• 6. modres  |  January 28, 2018 at 4:21 PM

      Thanks very much for your comments. They are much appreciated. If you have found a way to do what you’ve outlined, that is wonderful. Unfortunately this has not been my experience. I’ve seen how too many times it starts as you’ve described and ends up with music overriding everything else.

      I apologize if I came across in a critical fashion but the time of this article was deliberate to mirror the title. I truly believe too many assemblies go down the wrong path because they do not do as you’ve done in your assembly.

      I could list all the assemblies that are now leaning heavily toward heretical teachings because of the over emphasis on the way music makes people FEEL.

      Once they begin to rely on feelings, it’s not long before they begin interpreting God’s Word with those feelings.

      Thank you for your comments. I DO appreciate them and it is wonderful to hear that you can attest to the fact that this problem is something you’ve managed to avoid. It appears that way because you seem to have continued to include hymns in your worship.


  • 7. rutnerh  |  January 27, 2018 at 9:09 PM

    I agree, many modern churches are little more than social clubs focusing on loud brassy music with shallow lyrics.
    Herewith my two favorites, both oldies, seldom found in modern hymnals. The first a personal prayer hymn, the second a missionary hymn intended to rescue the eternally lost souls of the perishing multitudes from a literal fiery hades and ultimately the Lake of Fire, by default or choice.

    1. What a friend we have in Jesus,
    All our sins and griefs to bear!
    What a privilege to carry
    Everything to God in prayer!
    Oh, what peace we often forfeit,
    Oh, what needless pain we bear,
    All because we do not carry
    Everything to God in prayer!
    Have we trials and temptations?
    Is there trouble anywhere?
    We should never be discouraged—
    Take it to the Lord in prayer.
    Can we find a friend so faithful,
    Who will all our sorrows share?
    Jesus knows our every weakness;
    Take it to the Lord in prayer.
    Are we weak and heavy-laden,
    Cumbered with a load of care?
    Precious Savior, still our refuge—
    Take it to the Lord in prayer.
    Do thy friends despise, forsake thee?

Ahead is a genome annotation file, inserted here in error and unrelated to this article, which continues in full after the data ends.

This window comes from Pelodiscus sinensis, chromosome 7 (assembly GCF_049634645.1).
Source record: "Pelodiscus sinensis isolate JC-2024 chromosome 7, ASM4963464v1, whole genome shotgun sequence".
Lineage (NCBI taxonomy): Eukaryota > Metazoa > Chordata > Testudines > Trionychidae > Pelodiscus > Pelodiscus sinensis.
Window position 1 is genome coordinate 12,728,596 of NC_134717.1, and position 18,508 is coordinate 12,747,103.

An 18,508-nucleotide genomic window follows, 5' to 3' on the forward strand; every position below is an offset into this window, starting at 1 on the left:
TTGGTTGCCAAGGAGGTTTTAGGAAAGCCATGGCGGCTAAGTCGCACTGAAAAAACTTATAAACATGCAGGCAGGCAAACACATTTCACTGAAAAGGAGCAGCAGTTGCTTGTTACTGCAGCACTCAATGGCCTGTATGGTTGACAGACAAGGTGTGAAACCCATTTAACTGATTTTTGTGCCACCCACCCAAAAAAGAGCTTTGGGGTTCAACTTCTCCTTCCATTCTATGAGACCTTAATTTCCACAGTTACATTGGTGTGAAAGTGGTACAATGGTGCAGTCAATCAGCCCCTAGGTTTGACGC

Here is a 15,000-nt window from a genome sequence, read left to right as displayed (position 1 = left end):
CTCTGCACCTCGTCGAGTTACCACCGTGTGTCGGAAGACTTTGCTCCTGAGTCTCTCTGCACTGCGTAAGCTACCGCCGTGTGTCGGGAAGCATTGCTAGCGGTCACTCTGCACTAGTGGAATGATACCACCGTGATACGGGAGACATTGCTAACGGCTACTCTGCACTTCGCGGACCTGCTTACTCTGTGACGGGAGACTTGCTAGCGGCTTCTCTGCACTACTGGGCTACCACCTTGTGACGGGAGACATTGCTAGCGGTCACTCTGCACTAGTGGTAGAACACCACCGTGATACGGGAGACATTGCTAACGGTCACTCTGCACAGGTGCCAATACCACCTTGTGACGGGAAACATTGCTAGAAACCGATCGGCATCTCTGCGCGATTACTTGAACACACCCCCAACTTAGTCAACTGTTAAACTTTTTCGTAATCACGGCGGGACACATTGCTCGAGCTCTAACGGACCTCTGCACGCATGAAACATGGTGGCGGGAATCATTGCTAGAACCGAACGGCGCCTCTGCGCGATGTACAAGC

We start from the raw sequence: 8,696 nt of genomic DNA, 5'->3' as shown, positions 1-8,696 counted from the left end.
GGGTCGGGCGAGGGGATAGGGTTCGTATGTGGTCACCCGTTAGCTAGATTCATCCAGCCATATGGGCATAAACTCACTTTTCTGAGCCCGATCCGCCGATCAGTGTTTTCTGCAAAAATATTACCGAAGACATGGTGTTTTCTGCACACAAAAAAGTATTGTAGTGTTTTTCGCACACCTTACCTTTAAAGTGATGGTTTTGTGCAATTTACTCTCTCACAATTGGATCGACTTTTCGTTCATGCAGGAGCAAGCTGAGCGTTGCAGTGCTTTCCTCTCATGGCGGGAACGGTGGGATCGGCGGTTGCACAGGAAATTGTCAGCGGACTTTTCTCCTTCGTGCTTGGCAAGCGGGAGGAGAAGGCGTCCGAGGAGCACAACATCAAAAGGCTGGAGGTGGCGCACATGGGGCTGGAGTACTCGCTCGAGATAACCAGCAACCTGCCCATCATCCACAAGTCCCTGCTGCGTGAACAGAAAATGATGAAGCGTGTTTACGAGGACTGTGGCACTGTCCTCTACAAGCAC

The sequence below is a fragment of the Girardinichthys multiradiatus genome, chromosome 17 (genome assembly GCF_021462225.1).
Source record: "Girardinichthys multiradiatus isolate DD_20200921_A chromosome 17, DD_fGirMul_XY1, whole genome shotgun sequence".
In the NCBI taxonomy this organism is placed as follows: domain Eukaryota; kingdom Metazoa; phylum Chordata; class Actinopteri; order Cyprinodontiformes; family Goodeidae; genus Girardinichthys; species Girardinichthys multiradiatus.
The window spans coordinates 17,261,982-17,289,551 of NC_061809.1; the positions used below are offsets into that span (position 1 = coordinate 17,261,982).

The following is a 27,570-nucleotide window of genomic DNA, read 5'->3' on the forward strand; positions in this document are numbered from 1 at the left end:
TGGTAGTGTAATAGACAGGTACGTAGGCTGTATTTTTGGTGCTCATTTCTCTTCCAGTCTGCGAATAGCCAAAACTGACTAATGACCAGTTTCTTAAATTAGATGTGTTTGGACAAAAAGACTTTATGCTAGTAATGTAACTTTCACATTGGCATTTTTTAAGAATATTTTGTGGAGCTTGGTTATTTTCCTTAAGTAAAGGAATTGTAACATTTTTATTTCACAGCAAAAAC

Take it to the Lord in prayer!
    In His arms He’ll take and shield thee,
    Thou wilt find a solace there.
    Blessed Savior, Thou hast promised
    Thou wilt all our burdens bear;
    May we ever, Lord, be bringing
    All to Thee in earnest prayer.
    Soon in glory bright, unclouded,
    There will be no need for prayer—
    Rapture, praise, and endless worship
    Will be our sweet portion there.

    2. Fanny Crosby hymn:
    Rescue the perishing, care for the dying,
    Snatch them in pity from sin and the grave;
    Weep o’er the erring one, lift up the fallen,
    Tell them of Jesus, the mighty to save.
    Rescue the perishing, care for the dying,
    Jesus is merciful, Jesus will save.
    Though they are slighting Him, still He is waiting,
    Waiting the penitent child to receive;
    Plead with them earnestly, plead with them gently;
    He will forgive if they only believe.
    Down in the human heart, crushed by the tempter,
    Feelings lie buried that grace can restore;
    Touched by a loving heart, wakened by kindness,
    Chords that were broken will vibrate once more.
    Rescue the perishing, duty demands it;
    Strength for thy labor the Lord will provide;
    Back to the narrow way patiently win them;
    Tell the poor wand’rer a Savior has died.


    • 8. modres  |  January 28, 2018 at 12:39 PM

      Thanks very much for this 🙂


  • 9. Glenn E. Chatfield  |  January 24, 2018 at 11:44 AM

    Excellent examination of what is happening with music in the church today. It is really a sad, sad situation.


    • 10. modres  |  January 24, 2018 at 11:51 AM

      Thank you, Glenn. I will run the other way if/when I see it happening in any church we attend. I know where it is heading.